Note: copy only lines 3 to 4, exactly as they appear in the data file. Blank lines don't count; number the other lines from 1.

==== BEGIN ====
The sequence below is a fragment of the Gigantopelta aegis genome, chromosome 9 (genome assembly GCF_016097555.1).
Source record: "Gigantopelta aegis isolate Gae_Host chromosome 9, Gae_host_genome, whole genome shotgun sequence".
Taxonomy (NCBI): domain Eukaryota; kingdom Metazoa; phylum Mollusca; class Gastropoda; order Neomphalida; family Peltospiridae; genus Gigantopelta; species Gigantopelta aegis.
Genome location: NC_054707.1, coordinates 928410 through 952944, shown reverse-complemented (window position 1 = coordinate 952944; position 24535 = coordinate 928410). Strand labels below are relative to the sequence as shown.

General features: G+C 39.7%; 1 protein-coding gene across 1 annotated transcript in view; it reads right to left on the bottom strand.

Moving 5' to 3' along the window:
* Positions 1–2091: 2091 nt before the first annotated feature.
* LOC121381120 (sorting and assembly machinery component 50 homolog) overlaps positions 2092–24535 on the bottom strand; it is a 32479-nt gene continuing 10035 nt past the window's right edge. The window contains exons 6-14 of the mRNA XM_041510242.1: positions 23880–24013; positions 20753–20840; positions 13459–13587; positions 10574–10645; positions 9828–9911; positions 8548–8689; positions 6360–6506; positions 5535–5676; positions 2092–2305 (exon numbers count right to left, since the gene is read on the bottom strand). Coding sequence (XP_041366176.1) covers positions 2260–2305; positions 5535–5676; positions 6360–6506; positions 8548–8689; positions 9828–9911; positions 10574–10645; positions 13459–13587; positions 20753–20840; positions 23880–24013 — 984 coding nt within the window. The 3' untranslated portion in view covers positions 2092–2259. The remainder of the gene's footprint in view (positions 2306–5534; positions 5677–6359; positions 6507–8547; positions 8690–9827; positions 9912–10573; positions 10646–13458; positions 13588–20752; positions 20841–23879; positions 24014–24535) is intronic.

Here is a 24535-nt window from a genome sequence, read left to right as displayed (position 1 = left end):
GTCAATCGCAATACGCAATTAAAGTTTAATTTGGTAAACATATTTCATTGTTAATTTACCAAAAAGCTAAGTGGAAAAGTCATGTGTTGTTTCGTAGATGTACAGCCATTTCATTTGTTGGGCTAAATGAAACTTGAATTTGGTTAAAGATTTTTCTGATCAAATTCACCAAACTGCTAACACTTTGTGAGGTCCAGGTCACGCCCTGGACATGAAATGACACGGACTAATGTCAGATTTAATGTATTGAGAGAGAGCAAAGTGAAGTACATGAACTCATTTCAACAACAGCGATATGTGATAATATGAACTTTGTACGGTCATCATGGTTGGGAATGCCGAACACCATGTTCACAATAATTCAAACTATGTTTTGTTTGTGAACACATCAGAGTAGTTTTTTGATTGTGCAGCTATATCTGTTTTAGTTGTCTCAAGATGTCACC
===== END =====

Taxonomy (NCBI): domain Eukaryota; kingdom Metazoa; phylum Mollusca; class Gastropoda; order Neomphalida; family Peltospiridae; genus Gigantopelta; species Gigantopelta aegis.
Genome location: NC_054707.1, coordinates 928410 through 952944, shown reverse-complemented (window position 1 = coordinate 952944; position 24535 = coordinate 928410). Strand labels below are relative to the sequence as shown.